by Jon Salz <email@example.com>, Alex Snoeren <firstname.lastname@example.org>
TESLA is a generalized architecture for the development and deployment of session-layer services. It uses dynamic library interposition to trap applications' network I/O calls, routing them through handlers that provide services such as compression, encryption, transparent SOCKS proxying, traffic rate shaping, and end-to-end flow migration.
TESLA is known to work on Linux and FreeBSD (tested on RedHat Linux 7.3 and FreeBSD 4.6-STABLE) and may work on other systems with minimal modification.
To use TESLA, use the "tesla" wrapper script to invoke applications. To enable a particular handler, use a plus sign followed by the handler name, followed by flags for that handler (if any). Following this, provide the command and arguments you wish to run. For example, to run telnet with the SOCKS and "log" handlers:
tesla +socks -host=192.168.0.15 -port=1080 \
+log -all telnet beacon
Each handler flag is either Boolean, with no argument (e.g., -all) or is followed by an equal sign and a value (e.g., -host=192.168.0.15).
Note that handler order is important: in the above example, the log handler will record bytes actually written to/from the network (i.e., including SOCKS protocol stuff) whereas if +log were before +socks, it would record bytes written to/from the application (i.e., not including SOCKS protocol stuff).
You can obtain usage information for handlers by not providing any command to run:
tesla +socks +log
The -d argument (before any handlers) turns some debugging messages on (you can specify a number after -d, up to -d4, to increase the debugging level further). The -f argument (-ffile) allows you to specify the file to direct these messages to (if unspecified stderr is used). Debugging messages are probably not of much use unless you are a TESLA developer!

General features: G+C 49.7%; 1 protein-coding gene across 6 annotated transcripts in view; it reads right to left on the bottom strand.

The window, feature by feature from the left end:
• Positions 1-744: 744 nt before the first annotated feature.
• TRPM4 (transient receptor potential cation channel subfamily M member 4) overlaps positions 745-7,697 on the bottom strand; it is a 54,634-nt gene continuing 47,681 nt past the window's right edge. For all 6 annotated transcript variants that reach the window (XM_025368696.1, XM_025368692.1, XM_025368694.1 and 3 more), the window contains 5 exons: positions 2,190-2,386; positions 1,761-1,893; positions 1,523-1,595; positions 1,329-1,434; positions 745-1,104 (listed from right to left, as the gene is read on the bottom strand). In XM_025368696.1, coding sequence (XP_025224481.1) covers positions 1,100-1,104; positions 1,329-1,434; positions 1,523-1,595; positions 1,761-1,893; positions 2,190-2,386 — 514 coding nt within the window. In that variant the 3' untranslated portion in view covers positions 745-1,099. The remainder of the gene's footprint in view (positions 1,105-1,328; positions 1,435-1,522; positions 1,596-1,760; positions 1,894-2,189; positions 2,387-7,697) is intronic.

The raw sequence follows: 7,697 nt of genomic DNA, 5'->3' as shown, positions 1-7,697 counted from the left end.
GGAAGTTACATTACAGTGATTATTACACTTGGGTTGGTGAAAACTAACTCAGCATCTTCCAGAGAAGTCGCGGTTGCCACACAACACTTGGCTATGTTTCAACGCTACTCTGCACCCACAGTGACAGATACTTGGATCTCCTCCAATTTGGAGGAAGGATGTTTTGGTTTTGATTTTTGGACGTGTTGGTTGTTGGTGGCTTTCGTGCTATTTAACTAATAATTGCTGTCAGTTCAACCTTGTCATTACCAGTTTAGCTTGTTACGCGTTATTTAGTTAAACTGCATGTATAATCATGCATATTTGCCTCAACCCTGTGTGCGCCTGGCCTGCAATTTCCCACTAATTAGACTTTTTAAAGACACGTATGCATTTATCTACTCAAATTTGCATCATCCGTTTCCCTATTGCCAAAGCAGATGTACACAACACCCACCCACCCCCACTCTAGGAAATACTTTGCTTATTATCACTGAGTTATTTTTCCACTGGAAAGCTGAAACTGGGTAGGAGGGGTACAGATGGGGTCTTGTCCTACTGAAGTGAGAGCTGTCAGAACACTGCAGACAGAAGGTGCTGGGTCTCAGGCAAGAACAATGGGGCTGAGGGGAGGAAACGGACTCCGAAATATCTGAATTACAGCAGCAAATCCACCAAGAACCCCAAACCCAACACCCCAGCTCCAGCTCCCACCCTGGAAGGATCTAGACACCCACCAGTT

TESLA provides experimental support for applications which are setuid root (but not setuid anything-else). TESLA is enabled only when such an application drops its root privileges.
This is not heavily tested and may be a security problem (remember that bug that was hanging around suidperl for a year or two?), so caveat user!
Setuid support requires suidperl to be installed on your system (since the tesla wrapper is written in Perl). In addition you must use make install-suid rather than make install when building TESLA.
To build and install TESLA:
make install ; # As superuser
Note that if you have any handlers already installed (e.g., from an older version of TESLA) you must rebuild the handlers as well, or the teslamaster binary may fail to operate correctly.
This will install the following components:
BINDIR, LIBDIR, INCLUDEDIR, and DOCDIR are configurable using the usual arguments to configure. In addition, if you are preparing a binary distribution of TESLA (e.g., for iPAQ), you may use the --with-rootdir=DIR argument to specify a root directory for the distribution.
This program is free software; you can redistribute it and/or modify it under the terms of the GNU General Public License as published by the Free Software Foundation; either version 2 of the License, or (at your option) any later version.
This program is distributed in the hope that it will be useful, but WITHOUT ANY WARRANTY; without even the implied warranty of MERCHANTABILITY or FITNESS FOR A PARTICULAR PURPOSE. See the GNU General Public License for more details.
You should have received a copy of the GNU General Public License along with this program; if not, write to the Free Software Foundation, Inc., 59 Temple Place, Suite 330, Boston, MA 02111-1307 USA